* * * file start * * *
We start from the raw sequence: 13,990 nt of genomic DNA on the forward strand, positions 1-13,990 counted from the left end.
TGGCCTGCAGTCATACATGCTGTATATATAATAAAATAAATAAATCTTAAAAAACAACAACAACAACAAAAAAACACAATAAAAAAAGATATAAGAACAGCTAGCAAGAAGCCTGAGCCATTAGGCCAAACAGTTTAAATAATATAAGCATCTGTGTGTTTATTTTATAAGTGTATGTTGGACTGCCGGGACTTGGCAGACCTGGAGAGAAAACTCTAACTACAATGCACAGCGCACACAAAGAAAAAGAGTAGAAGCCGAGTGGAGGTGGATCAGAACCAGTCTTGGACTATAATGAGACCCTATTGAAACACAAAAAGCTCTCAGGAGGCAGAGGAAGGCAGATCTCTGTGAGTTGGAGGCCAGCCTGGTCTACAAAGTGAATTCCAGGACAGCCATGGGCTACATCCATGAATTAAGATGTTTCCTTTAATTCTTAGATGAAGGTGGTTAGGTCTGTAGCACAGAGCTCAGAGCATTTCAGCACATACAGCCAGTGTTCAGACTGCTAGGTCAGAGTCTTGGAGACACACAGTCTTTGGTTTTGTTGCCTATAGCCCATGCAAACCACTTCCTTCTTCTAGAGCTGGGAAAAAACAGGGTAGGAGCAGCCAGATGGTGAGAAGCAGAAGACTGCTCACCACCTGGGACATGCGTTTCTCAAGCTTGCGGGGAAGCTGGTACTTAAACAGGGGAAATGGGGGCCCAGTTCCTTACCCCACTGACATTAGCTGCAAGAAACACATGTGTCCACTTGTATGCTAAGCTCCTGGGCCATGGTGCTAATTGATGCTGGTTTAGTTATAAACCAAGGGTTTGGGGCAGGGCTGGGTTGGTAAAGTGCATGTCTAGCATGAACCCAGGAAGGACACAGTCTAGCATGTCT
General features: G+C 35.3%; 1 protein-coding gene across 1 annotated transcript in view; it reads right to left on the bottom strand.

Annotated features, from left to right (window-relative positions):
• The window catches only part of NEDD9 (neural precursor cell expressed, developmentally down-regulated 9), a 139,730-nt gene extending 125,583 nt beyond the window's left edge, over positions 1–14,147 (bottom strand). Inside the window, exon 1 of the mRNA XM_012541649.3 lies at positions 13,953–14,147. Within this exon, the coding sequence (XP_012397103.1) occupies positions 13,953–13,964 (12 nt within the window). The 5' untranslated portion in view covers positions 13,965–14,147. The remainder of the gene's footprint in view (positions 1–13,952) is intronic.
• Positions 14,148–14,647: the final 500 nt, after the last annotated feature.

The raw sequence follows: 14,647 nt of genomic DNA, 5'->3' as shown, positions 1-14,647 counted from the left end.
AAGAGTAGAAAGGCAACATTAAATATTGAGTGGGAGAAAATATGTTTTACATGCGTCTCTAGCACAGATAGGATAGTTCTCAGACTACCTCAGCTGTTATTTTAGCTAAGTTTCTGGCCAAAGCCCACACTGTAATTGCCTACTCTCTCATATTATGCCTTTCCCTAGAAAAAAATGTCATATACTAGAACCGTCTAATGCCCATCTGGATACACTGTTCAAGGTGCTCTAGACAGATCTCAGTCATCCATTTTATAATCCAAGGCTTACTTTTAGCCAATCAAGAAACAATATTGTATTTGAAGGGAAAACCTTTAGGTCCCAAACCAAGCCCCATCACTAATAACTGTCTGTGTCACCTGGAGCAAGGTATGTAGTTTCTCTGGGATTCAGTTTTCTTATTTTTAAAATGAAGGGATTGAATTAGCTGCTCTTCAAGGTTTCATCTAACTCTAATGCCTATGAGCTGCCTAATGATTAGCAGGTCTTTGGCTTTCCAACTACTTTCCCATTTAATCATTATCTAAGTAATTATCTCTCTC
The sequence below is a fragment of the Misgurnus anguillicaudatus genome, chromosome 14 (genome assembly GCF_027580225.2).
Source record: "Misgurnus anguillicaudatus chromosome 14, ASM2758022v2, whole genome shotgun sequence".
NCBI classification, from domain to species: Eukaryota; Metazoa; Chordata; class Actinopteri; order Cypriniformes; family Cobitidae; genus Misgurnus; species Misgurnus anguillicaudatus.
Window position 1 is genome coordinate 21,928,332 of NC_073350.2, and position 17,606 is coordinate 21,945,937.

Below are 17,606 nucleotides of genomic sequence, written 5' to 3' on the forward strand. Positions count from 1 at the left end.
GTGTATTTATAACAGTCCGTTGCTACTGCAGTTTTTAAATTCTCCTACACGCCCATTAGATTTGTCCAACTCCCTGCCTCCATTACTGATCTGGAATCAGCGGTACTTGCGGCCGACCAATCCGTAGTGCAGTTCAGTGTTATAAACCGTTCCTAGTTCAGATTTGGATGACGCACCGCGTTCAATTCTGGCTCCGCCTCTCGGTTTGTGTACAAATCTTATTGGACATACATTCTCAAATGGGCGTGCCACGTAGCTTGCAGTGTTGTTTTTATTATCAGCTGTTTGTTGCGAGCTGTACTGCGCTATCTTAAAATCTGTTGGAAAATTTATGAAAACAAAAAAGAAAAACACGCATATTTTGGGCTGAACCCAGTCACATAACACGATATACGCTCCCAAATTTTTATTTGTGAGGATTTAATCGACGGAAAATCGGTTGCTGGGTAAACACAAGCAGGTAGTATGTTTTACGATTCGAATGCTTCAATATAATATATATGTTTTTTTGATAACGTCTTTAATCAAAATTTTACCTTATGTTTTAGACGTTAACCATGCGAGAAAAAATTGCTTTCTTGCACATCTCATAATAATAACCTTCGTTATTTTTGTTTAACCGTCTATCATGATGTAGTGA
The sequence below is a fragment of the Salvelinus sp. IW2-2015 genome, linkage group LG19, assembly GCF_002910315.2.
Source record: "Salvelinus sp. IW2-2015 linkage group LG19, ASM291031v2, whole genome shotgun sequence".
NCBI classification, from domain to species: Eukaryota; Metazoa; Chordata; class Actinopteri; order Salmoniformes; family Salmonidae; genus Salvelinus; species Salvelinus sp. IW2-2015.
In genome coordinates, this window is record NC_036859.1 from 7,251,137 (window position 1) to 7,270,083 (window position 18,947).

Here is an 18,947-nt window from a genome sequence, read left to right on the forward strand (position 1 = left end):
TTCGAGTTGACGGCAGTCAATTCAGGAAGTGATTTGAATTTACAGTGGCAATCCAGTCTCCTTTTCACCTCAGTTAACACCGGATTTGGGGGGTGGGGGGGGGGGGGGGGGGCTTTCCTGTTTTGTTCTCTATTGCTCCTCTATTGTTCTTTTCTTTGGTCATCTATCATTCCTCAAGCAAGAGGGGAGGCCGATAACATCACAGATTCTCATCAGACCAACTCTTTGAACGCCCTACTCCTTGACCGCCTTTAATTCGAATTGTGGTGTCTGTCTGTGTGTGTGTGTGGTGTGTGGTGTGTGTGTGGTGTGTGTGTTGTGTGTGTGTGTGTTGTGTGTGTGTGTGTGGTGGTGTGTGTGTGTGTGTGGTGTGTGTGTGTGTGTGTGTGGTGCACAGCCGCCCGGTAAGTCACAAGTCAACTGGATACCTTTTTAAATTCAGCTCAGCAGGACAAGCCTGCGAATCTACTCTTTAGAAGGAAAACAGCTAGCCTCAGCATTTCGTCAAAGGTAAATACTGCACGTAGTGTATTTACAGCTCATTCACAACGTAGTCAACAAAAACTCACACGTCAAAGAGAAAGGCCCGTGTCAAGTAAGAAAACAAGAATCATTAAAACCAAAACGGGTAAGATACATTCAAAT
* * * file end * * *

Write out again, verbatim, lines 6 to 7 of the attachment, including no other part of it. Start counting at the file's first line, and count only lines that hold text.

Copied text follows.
• Positions 14,148–14,647: the final 500 nt, after the last annotated feature.

The raw sequence follows: 14,647 nt of genomic DNA, 5'->3' as shown, positions 1-14,647 counted from the left end.